Ottawa approved the proposed $7-billion Northern Gateway pipeline on Tuesday afternoon – with 209 imposed conditions – but questions remain, controversy lingers, and opposition is preparing for a fight.
A successful federal review was one of B.C.’s five conditions for the pipeline, meaning four more remain to be settled or seen.
“We recognize the benefits that the Northern Gateway project may bring, but they will not be at the expense of our environment,” said the province’s Environment Minister, Mary Polak, on Tuesday.
(Of the estimated $80 billion in tax and royalty revenues from the pipeline, B.C. is expected to rake in just over 8.3% of that. More below.)
Before the Conservative Canadian government’s announcement on, the federal NDP demanded that Stephen Harper’s party reject the plan, and opposition party leader Tom Mulcair called today’s announcement “a sham”.
But the Prime Minister has shown faith in the pipeline – which will run from Alberta, near Edmonton, through the B.C. coast and Kitimat – citing a need to break the country’s dependance on American markets.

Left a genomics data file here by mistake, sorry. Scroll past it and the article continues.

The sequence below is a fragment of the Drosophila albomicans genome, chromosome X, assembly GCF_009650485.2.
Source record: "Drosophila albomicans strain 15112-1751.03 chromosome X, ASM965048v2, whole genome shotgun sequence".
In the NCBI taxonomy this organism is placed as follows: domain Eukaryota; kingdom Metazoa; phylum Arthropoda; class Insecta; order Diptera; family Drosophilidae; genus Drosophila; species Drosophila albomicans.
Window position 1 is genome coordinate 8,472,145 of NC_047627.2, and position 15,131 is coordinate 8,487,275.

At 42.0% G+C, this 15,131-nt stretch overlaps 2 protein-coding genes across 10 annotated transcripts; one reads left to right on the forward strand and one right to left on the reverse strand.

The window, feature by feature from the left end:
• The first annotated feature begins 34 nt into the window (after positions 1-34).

Here are some more facts and figures, compiled by The Canadian Press. The video above is also courtesy of CP.
Cost: Estimated to be $7 billion, but that figure has been increasing.
Route: Twin pipelines would run 1,177 kilometres from Bruderheim, just outside Edmonton, to a tanker port in Kitimat, on the northern coast of B.C.
Oil: A westbound pipeline would carry up to 525,000 barrels a day of synbit, a blend of refined synthetic oil and bitumen, two types of dilbit and synthetic oil to Kitimat for export.
Terminal: The Kitimat Marine Terminal would include two ship berths and 19 tanks to store oil and condensate. It would have the capacity to serve about 220 tankers per year.
Value: The pipeline is estimated to be worth $300 billion in additional gross domestic product over 30 years.
Governments are expected to net an estimated $80 billion in tax and royalty revenues over those three decades: $36 billion for Ottawa, $32 billion for Alberta and $6.7 billion for B.C. Saskatchewan would net an estimated $4 billion.
Jobs: The company says it would result in 3,000 new construction jobs in B.C. and 560 long-term jobs.